Renee: 05:40 It, it just seemed like there was this wall up that young women were running into that that was keeping them from meeting their full potential. It was keeping them from becoming the people they want to be. Um, since then I’ve studied all ages of, of women. And so obviously, no, it’s, it’s not a young, a young woman thing, right? It’s, it’s just part of our culture’s fabric, right? That we, we start in girlhood teaching girls that their source of power, their source of social currencies is being cute, is being pretty. Um, and a lot of people carry that with them through their lives in ways that that really hurt. Um, and I think we have to find a balance between saying, how can we turn that down while also acknowledging that we don’t live in a world that treats people the same based on their appearance, you know?
Renee: 06:31 Yeah. So it’s, it’s, I wanna be really careful to say this. That it’s very easy for me being the person I am to say like, oh, we should all worry about appearance less because the truth is I don’t have the kind of appearance that really draws attention. Right. I, um, I’ve never had to live in a body that people, you know, stared at or made public comments about or never lived in a body that made people wanna not sit next to me on the bus, for example. So, yeah, I think it’s important to discuss the psychology of this. Like how can we change how we think about this? Um, but we also need to recognize that there are real structural barriers in place for people too.
Kimberly: 07:10 Yes. It’s interesting. You talk about, you know, it’s, it’s so personal to each of us, right? Mm-hmm <affirmative>. And I think about my experience, Renee, growing up in, in high school, I was so focused on being thin and my body. And it was this just obsession to the point where I got eating disorders. And then later, now what I teach is, you know, our four cornerstones, which is food body, emotional wellbeing and spiritual growth. And I think it was part of why I was driven to become a nutritionist. Initially my career was to heal that part of me. And then I could see in my clients, the more, you know, we meditated or, you know, did journal all these different practices to connect inside. For me, that was a way to focus less out here mm-hmm <affirmative> so I don’t, I don’t know that it’s ever gonna go away.
Kimberly: 07:56 Like you said, we’re aware of what we look like, but you know, you just, I don’t really brush my hair, do my nail. I don’t have the same hyper attention because you can find a way to connect to yourself in a different way. And I know that can sound lofty without practices and more teachings and ideas, but that’s, you know, one of the reasons I’m very motivated in my work because I’ve seen it heal myself and I’ve seen it with others because if you don’t know who, you know, this formless part of you, this energy, the intuition, your unique, your intelligence, whatever you wanna say, you tend to live so much out here. And then you’re drawn into the social media, which really hyper fixates mm-hmm <affirmative> on the outside.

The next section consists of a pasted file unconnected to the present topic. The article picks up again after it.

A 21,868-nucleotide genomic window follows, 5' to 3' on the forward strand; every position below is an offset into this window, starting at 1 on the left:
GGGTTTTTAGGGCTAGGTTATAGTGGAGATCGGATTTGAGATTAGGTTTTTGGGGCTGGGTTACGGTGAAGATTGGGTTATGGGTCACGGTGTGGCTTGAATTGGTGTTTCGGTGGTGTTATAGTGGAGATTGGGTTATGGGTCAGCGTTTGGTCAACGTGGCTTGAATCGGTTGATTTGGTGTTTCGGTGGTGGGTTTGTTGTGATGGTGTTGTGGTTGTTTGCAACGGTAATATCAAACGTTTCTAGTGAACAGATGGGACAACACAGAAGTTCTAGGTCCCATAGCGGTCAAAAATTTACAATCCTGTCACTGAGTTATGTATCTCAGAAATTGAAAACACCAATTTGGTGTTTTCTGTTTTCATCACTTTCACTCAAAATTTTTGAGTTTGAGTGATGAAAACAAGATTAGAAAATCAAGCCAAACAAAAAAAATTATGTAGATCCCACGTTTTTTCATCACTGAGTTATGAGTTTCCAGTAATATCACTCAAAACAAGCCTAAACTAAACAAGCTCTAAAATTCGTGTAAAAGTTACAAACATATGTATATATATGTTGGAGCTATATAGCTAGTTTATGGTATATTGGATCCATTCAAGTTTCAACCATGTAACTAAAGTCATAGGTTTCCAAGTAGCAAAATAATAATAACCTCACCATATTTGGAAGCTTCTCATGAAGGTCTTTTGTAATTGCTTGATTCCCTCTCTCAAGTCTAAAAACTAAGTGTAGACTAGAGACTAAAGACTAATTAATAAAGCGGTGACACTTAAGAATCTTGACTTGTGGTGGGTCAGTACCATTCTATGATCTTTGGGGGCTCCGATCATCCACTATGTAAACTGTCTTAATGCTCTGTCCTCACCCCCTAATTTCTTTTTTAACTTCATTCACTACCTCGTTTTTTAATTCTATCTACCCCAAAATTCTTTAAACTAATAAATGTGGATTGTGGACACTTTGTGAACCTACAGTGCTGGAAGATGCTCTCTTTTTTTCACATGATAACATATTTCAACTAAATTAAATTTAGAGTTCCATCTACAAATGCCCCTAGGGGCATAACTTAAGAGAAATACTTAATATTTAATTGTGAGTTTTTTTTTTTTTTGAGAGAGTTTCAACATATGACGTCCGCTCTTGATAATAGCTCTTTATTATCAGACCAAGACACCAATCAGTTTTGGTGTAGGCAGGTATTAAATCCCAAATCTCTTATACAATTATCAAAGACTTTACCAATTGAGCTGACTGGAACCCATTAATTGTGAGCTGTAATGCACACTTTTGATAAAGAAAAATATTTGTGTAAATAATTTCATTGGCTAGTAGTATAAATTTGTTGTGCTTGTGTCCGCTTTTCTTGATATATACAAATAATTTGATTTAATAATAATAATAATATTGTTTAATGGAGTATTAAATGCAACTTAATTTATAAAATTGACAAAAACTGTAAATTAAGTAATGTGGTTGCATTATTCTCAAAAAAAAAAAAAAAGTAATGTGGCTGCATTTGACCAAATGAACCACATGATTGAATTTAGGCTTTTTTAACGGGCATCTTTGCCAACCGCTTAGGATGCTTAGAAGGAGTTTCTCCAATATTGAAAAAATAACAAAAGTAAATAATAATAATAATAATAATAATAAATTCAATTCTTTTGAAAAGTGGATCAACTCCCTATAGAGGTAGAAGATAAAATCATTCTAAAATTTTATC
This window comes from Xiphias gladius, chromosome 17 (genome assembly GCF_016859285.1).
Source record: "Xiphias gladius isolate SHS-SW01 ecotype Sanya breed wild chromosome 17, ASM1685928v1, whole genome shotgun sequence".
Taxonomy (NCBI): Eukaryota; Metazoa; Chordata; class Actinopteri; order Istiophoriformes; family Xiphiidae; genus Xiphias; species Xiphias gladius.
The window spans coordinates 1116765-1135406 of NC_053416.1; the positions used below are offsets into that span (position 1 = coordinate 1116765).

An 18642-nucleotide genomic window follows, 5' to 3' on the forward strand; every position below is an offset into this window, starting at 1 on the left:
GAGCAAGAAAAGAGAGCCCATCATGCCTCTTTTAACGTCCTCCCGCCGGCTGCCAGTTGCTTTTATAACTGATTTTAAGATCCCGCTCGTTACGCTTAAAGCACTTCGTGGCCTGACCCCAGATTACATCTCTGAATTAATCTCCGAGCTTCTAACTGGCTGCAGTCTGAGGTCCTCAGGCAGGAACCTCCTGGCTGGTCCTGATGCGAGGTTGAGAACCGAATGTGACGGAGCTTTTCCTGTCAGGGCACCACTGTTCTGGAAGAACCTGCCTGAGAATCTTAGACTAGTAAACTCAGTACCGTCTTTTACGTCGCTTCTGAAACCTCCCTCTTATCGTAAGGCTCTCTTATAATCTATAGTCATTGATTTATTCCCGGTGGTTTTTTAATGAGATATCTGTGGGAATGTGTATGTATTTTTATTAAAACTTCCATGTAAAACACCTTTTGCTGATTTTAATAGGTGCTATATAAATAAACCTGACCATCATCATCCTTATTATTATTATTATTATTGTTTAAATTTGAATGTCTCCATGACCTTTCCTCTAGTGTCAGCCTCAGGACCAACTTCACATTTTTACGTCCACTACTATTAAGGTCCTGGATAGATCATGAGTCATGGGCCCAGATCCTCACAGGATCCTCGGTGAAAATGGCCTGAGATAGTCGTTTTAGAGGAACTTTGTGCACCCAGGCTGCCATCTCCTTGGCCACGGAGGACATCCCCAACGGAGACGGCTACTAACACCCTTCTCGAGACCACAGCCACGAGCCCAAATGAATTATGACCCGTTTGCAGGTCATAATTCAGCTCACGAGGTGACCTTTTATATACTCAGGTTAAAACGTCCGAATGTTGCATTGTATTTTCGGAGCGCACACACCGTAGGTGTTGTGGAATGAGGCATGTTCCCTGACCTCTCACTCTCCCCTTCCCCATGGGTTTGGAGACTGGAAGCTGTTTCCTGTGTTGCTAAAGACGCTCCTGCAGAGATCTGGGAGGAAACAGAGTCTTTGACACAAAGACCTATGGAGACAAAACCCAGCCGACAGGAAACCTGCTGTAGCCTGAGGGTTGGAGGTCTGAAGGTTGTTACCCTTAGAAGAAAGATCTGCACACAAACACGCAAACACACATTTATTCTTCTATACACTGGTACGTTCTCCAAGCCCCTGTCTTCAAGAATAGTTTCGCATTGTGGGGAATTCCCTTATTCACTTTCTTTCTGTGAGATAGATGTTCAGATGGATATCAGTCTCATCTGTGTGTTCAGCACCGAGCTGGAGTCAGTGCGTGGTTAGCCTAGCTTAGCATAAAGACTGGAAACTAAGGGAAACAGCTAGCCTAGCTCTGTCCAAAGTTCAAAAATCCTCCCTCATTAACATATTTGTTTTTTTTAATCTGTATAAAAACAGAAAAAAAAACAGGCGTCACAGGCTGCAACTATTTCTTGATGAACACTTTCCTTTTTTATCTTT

We discuss what turning down the volume looks like
Renee: 08:38 Yeah. I try to use the metaphor. Lot of turning down the volume, right? Yes. It’s. We’ve always cared about how we look, meaning humans. We care, our culture cares. We receive a lot of cues for our, from our environment. That’s prompt us to think about how we look. I don’t think we can shut that off. I don’t, I don’t think we need to. I don’t think most people want to, but I think we can turn the volume down and a real problem. I think that’s a threat to our, our mental and physical health. Is that a lot of what we do is turning that volume up. Yeah. So we spend a lot of times having conversations with other people about how we look, how other people look about needing to lose weight, about needing to get in shape. Um, or we consume a lot of media.
Renee: 09:20 That’s very appearance focused, right? That, so we do a lot of things that turn that knob up and then we feel worse. And so it’s, it’s a, it’s a strange thing, cuz we’d think, well, why would we keep doing this? If it makes us feel worse, but I think there’s, there’s this lie we’re sold as women, which is, if you just engage enough with beauty culture, if you just buy one more product, if you lose 10 more pounds, if you learn this new makeup technique, if you get Botox, if you get fillers, right. If you get a personal trainer, if you do enough of these things that, that somehow you’ll come out ahead in this race and what I’ve spent sort of years trying to tell women at this point is you cannot win this race. Nobody wins. Right. Nobody wins this race except for the people who are making money off of you. Yeah. Um, and so we can’t always like get off this treadmill, but if you can try to step off and I think the more you can just say, I don’t wanna be a part of this competition, um, that the more you have time to think about what your values actually are and then try to shape your life in a way that reflects those values instead of other people’s values.
Kimberly: 10:31 Yeah. So when you say turning down the volume, it sounds, you know, multifactorial there’s imagery, there’s going on social media and I believe correct me, please, if I’m I’m off here, but one of the studies I read about that you was part of your research, was it seven minutes on Instagram was found to be mentally just seven minutes, please tell us about this. So people are on their way more than seven minutes,